Burnt, starring Bradley Cooper, is the story of a top-tier chef in London figuring out what life should look like once you put the booze and the cocaine away.
This provides a few options. This could be a story about loneliness, fear, denial or redemption. Much of the time, however, Burnt struggles to find out which direction to take and, in the end, it leans towards bringing chef Adam Jones, played by Cooper, to what most of us would recognize as Step One in a 12 Step recovery process – which is acceptance that you have a problem that you cannot handle by yourself.
That means Burnt, in so many words, is the story of a dry drunk. This is defined as someone who has walked away from their drugs of choice, but has yet to face the issues that turned them into an addict. The demons are still around, whether he is refusing to get high or not. And, true to form, most people in that situation are simmering personality hurricanes. Further, true to life, the chef’s troubles are all self inflicted.
So, while chef Jones is likable on a good day, he is also petulant, angry, petty and arrogant. But this is Hollywood, which has its own pratfalls, which means, largely, that Burnt caters to the possibility that an American audience will lose interest in self-inflicted torture. So, while it is the story of self-abuse, all of Jones’ troubles are glossed over — or, since he is a chef, maybe glazed over is the word to use.
The story lines in Burnt seem like props. True, the cooking scenes are visually splendid and mouth-watering and the romance between chef Jones and his assistant chef Helene, played by Sienna Miller, is generously warm and appealing. In fact, had this been what the advertisers said it was — a romantic comedy — it might have been a good one. Had it been a jolly comedy about cooking and chasing down a great review from the omniscient phantom food critic who always shows up in the last 15 minutes of these films, that might have been worthwhile, too. Instead, while there is some zeal in the story-telling, the true focus of the story gets watered down too much to make an impact.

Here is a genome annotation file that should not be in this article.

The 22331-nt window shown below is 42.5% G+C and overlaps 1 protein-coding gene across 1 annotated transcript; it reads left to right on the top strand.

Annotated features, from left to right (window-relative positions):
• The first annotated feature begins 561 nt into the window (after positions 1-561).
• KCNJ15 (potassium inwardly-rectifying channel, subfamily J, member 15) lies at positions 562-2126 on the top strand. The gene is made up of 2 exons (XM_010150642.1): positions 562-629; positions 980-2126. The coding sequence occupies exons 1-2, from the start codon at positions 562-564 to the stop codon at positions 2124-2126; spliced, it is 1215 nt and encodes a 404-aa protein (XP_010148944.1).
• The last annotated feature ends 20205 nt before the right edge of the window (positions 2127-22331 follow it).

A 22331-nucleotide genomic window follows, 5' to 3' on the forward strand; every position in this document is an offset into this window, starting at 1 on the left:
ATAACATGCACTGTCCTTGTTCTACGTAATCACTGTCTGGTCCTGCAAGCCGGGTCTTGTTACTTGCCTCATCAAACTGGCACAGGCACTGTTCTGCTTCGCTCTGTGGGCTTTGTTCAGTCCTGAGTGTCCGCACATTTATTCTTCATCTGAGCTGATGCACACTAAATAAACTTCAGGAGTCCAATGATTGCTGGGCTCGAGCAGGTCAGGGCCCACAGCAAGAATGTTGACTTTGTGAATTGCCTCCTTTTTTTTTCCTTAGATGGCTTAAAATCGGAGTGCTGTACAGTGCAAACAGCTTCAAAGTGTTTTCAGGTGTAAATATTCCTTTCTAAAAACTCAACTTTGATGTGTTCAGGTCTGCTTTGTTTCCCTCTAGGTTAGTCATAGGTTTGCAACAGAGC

Meanwhile, chef Jones has muscled his way into the London restaurant scene by relying on old connections with whom he has decidedly love-hate relationships. Particularly convincing — and understated — is Daniel Bruhl as the restaurant owner Tony. Particularly unconvincing, however, is the notion that Tony will only hire chef Jones if he submits to weekly drug testing, which sets up a routine of appointments with Dr. Rosshilde, a therapist played by Emmma Thompson.
Thompson‘s part is clearly the low-point in the production. Thompson is perfect for the role and that might be the trouble here. She plays a bumper-sticker version of Mother Theresa, calmly spewing one tedious cliche after another.
Eventually, Burnt comes across as a story of redemption, but the point is weakly made. That said, anyone selling this as a romantic comedy is groping for a tag-line. It isn’t that, either — not by a long shot.
All that said, there is simply too much talent here to toss Burnt into the dumpster. It gets and A for effort, but just doesn’t quite cut the mustard on substance. But it’s still more of a very good miss than a great film that falls short.